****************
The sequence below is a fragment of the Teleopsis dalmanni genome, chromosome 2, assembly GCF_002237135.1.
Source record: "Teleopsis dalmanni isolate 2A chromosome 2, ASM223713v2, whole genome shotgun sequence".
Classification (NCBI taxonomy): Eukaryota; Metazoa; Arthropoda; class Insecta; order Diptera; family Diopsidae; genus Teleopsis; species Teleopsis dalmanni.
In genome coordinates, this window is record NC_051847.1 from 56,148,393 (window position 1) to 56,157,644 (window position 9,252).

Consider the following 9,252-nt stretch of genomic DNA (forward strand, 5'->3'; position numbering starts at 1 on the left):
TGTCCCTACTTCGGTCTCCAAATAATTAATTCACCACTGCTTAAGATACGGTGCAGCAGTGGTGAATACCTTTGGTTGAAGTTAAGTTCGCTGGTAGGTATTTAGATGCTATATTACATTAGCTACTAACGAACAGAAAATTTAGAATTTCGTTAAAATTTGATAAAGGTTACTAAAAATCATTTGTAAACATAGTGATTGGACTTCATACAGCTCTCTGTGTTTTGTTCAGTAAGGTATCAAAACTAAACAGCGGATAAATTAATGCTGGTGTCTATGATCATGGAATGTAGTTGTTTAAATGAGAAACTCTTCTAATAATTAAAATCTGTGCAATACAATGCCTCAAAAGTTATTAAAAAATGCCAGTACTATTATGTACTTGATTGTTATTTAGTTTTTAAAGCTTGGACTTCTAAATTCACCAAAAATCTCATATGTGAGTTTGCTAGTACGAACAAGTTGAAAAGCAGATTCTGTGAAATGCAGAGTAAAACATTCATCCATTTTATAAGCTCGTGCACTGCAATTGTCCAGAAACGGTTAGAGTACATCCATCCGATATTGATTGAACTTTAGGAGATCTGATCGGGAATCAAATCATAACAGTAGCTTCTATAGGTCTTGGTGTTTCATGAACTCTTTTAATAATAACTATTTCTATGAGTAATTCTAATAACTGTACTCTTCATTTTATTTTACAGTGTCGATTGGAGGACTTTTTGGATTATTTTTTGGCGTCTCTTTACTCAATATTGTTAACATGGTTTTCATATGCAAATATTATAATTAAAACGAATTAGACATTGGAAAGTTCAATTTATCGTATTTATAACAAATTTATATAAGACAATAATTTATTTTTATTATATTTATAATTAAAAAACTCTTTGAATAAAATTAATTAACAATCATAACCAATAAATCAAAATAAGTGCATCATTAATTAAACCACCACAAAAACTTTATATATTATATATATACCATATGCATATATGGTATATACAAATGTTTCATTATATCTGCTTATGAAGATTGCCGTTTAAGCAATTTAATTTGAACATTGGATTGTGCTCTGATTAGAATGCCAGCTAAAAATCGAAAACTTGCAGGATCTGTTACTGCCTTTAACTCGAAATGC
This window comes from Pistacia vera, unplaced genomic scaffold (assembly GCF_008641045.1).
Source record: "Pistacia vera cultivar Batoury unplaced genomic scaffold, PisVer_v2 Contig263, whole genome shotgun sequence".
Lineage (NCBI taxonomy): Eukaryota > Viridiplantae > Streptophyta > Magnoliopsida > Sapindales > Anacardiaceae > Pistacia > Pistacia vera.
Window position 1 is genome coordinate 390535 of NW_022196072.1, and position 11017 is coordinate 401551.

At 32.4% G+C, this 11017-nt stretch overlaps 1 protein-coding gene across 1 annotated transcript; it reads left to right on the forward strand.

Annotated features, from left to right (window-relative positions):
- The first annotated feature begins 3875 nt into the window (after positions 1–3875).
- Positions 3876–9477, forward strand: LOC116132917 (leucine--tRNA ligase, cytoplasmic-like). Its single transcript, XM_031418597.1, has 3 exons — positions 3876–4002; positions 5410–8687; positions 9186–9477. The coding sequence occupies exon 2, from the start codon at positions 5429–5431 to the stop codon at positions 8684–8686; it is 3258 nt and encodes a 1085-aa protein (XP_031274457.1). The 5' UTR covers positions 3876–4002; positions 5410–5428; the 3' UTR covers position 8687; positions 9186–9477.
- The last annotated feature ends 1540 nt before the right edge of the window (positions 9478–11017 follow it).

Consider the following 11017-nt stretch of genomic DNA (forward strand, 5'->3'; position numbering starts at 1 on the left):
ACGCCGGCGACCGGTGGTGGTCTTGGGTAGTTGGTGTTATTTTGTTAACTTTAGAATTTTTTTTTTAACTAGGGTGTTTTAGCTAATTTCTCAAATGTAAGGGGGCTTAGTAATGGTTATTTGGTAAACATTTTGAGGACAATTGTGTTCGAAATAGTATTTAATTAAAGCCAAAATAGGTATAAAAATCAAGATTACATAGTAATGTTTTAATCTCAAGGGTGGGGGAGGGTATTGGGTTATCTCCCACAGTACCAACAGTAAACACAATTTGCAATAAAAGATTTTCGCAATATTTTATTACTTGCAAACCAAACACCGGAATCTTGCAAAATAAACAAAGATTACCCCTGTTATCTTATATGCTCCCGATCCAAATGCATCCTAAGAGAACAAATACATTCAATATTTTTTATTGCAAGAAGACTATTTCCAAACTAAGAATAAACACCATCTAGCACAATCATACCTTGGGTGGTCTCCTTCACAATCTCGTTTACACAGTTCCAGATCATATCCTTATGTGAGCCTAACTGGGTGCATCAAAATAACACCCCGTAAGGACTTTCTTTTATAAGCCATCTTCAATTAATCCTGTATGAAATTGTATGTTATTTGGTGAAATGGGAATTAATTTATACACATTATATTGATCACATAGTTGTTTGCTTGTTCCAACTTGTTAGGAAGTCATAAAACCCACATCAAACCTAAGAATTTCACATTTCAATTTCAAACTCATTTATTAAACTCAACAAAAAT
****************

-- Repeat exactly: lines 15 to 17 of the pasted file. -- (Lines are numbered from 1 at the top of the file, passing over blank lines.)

- The last annotated feature ends 1540 nt before the right edge of the window (positions 9478–11017 follow it).

Consider the following 11017-nt stretch of genomic DNA (forward strand, 5'->3'; position numbering starts at 1 on the left):
ACGCCGGCGACCGGTGGTGGTCTTGGGTAGTTGGTGTTATTTTGTTAACTTTAGAATTTTTTTTTTAACTAGGGTGTTTTAGCTAATTTCTCAAATGTAAGGGGGCTTAGTAATGGTTATTTGGTAAACATTTTGAGGACAATTGTGTTCGAAATAGTATTTAATTAAAGCCAAAATAGGTATAAAAATCAAGATTACATAGTAATGTTTTAATCTCAAGGGTGGGGGAGGGTATTGGGTTATCTCCCACAGTACCAACAGTAAACACAATTTGCAATAAAAGATTTTCGCAATATTTTATTACTTGCAAACCAAACACCGGAATCTTGCAAAATAAACAAAGATTACCCCTGTTATCTTATATGCTCCCGATCCAAATGCATCCTAAGAGAACAAATACATTCAATATTTTTTATTGCAAGAAGACTATTTCCAAACTAAGAATAAACACCATCTAGCACAATCATACCTTGGGTGGTCTCCTTCACAATCTCGTTTACACAGTTCCAGATCATATCCTTATGTGAGCCTAACTGGGTGCATCAAAATAACACCCCGTAAGGACTTTCTTTTATAAGCCATCTTCAATTAATCCTGTATGAAATTGTATGTTATTTGGTGAAATGGGAATTAATTTATACACATTATATTGATCACATAGTTGTTTGCTTGTTCCAACTTGTTAGGAAGTCATAAAACCCACATCAAACCTAAGAATTTCACATTTCAATTTCAAACTCATTTATTAAACTCAACAAAAAT